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Re-thinking the motives of do-it-yourself (DIY) consumers

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This paper evaluates critically the competing theories that variously depict DIY consumers either as rational economic actors, dupes, seekers of self-identity, or simply as conducting such endeavour out of economic necessity or choice. Drawing upon evidence from a study of 350 households in rural England which finds that all sometimes apply, a typology is constructed that recognises the heterogeneity of consumers' motives and differentiates between 'willing' DIYers who choose to do DIY either to improve the value of their home, for pleasure or to seek self-identity from the end-product, and 'reluctant' DIYers forced into DIY for economic reasons or due to problems with finding and using trades-people. The paper concludes by calling for an evaluation of the wider validity of this taxonomy of consumers' motives.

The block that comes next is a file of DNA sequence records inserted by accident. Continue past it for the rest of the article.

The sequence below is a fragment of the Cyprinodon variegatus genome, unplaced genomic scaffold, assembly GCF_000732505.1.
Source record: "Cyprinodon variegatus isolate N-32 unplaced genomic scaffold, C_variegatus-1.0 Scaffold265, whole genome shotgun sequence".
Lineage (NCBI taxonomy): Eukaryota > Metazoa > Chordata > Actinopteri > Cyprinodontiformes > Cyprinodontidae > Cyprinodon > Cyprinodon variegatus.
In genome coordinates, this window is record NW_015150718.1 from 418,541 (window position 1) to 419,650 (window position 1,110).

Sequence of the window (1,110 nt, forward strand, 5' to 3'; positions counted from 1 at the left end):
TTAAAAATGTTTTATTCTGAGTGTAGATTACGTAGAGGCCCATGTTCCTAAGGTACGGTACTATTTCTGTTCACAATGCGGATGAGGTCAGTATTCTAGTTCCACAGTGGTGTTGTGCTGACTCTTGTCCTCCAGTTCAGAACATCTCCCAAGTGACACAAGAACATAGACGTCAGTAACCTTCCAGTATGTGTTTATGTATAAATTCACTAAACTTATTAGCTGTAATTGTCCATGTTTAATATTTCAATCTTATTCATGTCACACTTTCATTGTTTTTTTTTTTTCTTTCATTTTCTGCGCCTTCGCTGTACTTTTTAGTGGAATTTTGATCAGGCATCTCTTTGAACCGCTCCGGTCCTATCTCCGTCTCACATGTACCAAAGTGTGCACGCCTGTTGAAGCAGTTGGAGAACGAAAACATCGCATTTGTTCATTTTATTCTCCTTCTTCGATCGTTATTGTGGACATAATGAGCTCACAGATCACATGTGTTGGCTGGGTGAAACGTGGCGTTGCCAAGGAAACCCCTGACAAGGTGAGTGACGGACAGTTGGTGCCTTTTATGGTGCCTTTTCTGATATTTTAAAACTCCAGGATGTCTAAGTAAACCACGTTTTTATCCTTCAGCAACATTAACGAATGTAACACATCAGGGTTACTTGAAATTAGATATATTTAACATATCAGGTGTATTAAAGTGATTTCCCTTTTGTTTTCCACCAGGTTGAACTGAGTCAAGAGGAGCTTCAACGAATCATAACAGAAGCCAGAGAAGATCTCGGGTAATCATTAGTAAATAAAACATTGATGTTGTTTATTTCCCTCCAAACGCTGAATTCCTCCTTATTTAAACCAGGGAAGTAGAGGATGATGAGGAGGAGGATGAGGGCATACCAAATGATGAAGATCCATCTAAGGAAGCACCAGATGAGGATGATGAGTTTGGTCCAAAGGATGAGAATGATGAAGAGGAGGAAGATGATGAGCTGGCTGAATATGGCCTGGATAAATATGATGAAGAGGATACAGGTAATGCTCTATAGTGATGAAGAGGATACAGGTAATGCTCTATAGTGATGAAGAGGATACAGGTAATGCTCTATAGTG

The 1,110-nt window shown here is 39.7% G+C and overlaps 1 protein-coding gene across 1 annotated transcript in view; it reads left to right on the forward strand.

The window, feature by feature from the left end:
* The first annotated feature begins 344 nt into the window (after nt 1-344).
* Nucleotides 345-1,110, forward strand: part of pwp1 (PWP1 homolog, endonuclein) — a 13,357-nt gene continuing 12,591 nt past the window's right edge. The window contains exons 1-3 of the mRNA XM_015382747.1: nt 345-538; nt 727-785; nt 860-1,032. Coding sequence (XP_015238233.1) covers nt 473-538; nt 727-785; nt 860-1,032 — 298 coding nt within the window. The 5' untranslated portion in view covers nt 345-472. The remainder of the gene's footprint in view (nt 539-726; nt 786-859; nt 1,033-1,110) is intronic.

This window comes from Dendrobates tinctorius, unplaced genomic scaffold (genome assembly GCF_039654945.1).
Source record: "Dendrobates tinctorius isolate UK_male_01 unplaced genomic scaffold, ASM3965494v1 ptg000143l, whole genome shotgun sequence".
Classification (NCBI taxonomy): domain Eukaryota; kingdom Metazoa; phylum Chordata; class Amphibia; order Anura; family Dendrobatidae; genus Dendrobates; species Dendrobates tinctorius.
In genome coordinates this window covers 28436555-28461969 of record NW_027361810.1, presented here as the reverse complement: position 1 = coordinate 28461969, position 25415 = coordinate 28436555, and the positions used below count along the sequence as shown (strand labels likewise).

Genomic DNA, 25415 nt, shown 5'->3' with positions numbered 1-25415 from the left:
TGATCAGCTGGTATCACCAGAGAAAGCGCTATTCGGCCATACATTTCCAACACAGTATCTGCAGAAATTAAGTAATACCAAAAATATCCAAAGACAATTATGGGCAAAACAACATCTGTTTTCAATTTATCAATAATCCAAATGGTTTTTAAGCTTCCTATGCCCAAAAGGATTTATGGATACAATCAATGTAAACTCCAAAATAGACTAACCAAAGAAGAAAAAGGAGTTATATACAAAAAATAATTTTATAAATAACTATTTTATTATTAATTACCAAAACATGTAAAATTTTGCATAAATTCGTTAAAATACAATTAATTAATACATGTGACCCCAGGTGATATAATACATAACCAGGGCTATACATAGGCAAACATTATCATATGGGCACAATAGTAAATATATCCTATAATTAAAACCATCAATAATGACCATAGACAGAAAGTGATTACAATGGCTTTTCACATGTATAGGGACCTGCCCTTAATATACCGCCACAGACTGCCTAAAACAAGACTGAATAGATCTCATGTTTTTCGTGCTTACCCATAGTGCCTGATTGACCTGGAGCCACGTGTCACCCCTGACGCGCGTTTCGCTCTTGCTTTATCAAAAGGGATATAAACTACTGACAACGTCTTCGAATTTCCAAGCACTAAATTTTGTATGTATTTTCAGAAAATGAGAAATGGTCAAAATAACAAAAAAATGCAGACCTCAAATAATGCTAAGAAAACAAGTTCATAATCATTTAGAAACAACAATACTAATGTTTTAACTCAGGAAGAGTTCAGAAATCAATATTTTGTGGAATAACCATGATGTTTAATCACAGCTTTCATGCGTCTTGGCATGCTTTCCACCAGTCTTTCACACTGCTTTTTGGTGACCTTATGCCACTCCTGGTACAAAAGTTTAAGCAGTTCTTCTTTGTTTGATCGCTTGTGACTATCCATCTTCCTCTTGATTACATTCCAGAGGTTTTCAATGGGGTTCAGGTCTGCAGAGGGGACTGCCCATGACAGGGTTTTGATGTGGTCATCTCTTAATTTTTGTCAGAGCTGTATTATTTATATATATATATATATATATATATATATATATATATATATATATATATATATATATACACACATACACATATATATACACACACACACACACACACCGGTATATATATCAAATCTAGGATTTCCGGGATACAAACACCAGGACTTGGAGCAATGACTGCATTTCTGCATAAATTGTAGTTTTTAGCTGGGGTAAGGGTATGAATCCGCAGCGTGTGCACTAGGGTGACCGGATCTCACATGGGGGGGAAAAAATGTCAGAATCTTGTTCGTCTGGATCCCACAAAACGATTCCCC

Keywords: England; consumer motives; consumption; do-it-yourself; home improvement; retail industry

Document Type: Research Article

DOI: http://dx.doi.org/10.1080/09593960802113885

Affiliations: School of Management, University of Sheffield, Sheffield, UK

Publication date: July 1, 2008

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